• circumplexProfessor Stephen Woods gave a most interesting presentation on the development of a periodic table of personality. The related 2016 JAP article you can find here. Woods compares the most commonly used personality indices, “plotting” each scale on a two-dimensional circumplex of the most strongly related Big-Five OCEAN scales. This creates a structure that closely resembles a periodic table, with which he demonstrates which elements of personality are well-researched and which require more scholarly attention. In the presentation, Woods furthermore reviewed the relationship of several of these elements and their effect on job-related outcomes. You can find the abstracts of the larger personality & analytics symposium here.
  • One of the symposia focused on social desirability, impression management, and faking behaviors in personality measurement. The first presentation by Patrick Dunlop elaborated on the various ways in which to measure faking, such as with bogus items, social desirability scales, or by measuring blatant extreme responses. Dunlop’s exemplary study on repeat applicants to firefighter positions was highly amusing. Second, Nicolas Roulin demonstrated how the perceived competitive climate in organizations can cause applicants to positively inflate most of their personality scores, with the exception of their self-reported Extraversion and Conscientiousness which seemed quite stable no matter the perceived competitiveness. Third, Pelt (Ph.D. at Erasmus University and IXLY) demonstrated how (after some statistical corrections) the level of social desirability in personality tests can be reduced by using forced-choice instead of Likert scales. If practitioners catch on, this will likely become the new status quo. The fourth presentation was also highly relevant, proposing to use items that are less biased in their formulation towards specific personality traits (Extraversion is often promoted whereas items on Introversion inherently have negative connotations (e.g., “shyness”)). Fifth and most interestingly, Van der Linden (also Erasmus) showed how a higher-order factor analysis on the Big-Five OCEAN scales results in a single factor of personality – commonly referred to as the Big-One or the general factor of personality. This one factor could represent some sort of social desirability, but according to meta-analytical results presented by van der Linden, the factor correlates .88 with emotional intelligence! Moreover, it consistently predicts performance behaviors (also as rated by supervisors or in 360 assessments) better than the Big-Five factors separately, with only Conscientiousness retaining some incremental validity. You can find the abstracts and the author details of the symposium here.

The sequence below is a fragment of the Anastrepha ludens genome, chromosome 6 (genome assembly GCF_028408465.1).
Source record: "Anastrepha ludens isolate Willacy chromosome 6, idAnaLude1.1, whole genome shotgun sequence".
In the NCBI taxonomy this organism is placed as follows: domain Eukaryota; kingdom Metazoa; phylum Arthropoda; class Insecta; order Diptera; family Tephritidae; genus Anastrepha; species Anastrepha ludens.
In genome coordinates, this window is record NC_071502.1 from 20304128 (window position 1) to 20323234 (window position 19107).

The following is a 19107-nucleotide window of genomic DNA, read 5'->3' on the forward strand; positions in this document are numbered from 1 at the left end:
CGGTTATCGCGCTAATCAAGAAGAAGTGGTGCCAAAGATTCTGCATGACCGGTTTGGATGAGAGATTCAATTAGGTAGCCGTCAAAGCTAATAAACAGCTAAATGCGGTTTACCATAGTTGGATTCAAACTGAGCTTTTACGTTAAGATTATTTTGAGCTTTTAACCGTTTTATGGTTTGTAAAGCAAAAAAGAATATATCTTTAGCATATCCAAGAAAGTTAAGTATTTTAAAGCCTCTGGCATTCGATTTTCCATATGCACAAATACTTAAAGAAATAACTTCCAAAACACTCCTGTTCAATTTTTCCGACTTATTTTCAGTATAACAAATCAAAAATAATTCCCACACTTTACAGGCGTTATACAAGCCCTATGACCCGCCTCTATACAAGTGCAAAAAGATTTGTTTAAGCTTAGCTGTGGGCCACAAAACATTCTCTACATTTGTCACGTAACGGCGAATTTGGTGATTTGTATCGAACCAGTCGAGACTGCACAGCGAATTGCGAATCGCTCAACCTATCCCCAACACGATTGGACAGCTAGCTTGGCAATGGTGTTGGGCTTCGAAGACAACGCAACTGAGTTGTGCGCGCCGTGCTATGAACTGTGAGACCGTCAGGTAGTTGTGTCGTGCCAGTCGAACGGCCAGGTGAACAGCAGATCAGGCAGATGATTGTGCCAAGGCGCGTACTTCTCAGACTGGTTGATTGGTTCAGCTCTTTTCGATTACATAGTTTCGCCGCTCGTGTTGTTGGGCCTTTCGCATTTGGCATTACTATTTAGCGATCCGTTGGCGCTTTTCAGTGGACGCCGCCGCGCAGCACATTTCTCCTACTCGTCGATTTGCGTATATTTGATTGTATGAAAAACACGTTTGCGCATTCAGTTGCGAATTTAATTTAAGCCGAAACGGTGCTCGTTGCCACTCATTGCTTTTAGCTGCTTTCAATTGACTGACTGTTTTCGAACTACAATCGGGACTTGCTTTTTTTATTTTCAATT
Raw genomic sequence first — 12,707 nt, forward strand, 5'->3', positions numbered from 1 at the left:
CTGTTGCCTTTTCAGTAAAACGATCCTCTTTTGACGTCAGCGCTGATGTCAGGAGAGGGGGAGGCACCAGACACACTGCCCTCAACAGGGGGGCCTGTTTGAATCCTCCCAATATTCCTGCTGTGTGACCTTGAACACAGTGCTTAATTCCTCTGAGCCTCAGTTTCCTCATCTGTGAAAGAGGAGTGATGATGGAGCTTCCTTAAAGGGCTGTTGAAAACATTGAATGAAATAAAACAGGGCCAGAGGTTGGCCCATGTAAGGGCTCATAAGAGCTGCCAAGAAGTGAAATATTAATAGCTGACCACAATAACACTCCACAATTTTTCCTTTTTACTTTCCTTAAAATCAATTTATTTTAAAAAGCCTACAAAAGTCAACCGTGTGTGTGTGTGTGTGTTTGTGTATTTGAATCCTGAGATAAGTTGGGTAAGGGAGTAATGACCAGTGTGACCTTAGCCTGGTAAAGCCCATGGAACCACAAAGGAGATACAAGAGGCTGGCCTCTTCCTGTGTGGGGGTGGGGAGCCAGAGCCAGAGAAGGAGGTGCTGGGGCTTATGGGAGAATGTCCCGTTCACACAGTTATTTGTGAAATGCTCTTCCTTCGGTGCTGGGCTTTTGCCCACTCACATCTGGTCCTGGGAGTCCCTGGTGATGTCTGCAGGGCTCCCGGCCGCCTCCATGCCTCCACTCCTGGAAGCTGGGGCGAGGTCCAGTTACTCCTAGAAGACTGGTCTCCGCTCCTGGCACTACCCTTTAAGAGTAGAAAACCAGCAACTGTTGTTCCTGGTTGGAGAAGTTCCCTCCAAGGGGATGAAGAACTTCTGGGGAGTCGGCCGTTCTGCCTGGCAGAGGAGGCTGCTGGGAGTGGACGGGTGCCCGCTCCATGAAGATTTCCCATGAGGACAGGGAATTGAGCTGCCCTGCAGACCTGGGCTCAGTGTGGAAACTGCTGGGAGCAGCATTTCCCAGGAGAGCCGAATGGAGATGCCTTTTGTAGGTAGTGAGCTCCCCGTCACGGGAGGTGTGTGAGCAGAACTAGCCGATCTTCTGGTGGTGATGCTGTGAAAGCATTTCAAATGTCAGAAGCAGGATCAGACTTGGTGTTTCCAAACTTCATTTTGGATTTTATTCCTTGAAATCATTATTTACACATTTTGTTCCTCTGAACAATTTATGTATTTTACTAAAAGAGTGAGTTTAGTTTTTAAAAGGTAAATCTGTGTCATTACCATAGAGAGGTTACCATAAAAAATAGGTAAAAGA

• Schäpers (Free University Berlin) demonstrates with three independent experiments that the situational or contextual prompts in a situational judgment test (SJT) do not matter for its validity. In other words, excluding the work-related critical incidents before the item did not affect the predictive validity: not for general mental ability, personality dimensions, emotional intelligence, nor job performance. Actually, the validity improved a little for certain outcomes. These results suggest that SJTs may measure something completely different from what is previously posed. Schäpers found similar effects for written and video-based SJTs. The abstract of Schäpers’ paper can be found here.
  • Finally, assessment vendor cut-e was the main sponsor of the conference. They presented among others their new tool chatAssess, which brings SJTs to a mobile environment. Via this link (https://maptq.com/default/home/nl/start/2tkxsmdi) you can run a demo using the password demochatassess. The abstract of this larger session on game-based assessment can be found here.


The rest of the 2017 EAWOP program can be viewed here.